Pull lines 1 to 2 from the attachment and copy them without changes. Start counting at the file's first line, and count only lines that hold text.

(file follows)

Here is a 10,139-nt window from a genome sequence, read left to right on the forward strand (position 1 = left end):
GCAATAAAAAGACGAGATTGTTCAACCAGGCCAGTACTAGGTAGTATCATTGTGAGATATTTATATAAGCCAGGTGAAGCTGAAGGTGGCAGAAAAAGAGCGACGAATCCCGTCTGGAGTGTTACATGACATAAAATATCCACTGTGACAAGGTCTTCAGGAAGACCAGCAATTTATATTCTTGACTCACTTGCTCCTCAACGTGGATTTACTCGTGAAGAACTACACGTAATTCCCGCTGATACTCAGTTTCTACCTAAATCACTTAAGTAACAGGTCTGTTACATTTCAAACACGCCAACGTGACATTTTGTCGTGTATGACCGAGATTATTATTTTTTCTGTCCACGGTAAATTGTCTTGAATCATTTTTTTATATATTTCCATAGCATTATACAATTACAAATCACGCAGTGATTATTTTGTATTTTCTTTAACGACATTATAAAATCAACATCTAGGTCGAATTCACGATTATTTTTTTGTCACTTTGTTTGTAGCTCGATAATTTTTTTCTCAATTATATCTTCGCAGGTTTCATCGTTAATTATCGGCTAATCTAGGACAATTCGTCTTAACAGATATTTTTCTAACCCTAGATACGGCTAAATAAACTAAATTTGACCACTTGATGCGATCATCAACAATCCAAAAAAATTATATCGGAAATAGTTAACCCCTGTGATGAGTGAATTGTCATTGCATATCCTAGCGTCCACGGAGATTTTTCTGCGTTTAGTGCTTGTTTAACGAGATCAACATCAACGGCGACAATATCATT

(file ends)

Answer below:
Here is a 10,139-nt window from a genome sequence, read left to right on the forward strand (position 1 = left end):
GCAATAAAAAGACGAGATTGTTCAACCAGGCCAGTACTAGGTAGTATCATTGTGAGATATTTATATAAGCCAGGTGAAGCTGAAGGTGGCAGAAAAAGAGCGACGAATCCCGTCTGGAGTGTTACATGACATAAAATATCCACTGTGACAAGGTCTTCAGGAAGACCAGCAATTTATATTCTTGACTCACTTGCTCCTCAACGTGGATTTACTCGTGAAGAACTACACGTAATTCCCGCTGATACTCAGTTTCTACCTAAATCACTTAAGTAACAGGTCTGTTACATTTCAAACACGCCAACGTGACATTTTGTCGTGTATGACCGAGATTATTATTTTTTCTGTCCACGGTAAATTGTCTTGAATCATTTTTTTATATATTTCCATAGCATTATACAATTACAAATCACGCAGTGATTATTTTGTATTTTCTTTAACGACATTATAAAATCAACATCTAGGTCGAATTCACGATTATTTTTTTGTCACTTTGTTTGTAGCTCGATAATTTTTTTCTCAATTATATCTTCGCAGGTTTCATCGTTAATTATCGGCTAATCTAGGACAATTCGTCTTAACAGATATTTTTCTAACCCTAGATACGGCTAAATAAACTAAATTTGACCACTTGATGCGATCATCAACAATCCAAAAAAATTATATCGGAAATAGTTAACCCCTGTGATGAGTGAATTGTCATTGCATATCCTAGCGTCCACGGAGATTTTTCTGCGTTTAGTGCTTGTTTAACGAGATCAACATCAACGGCGACAATATCATT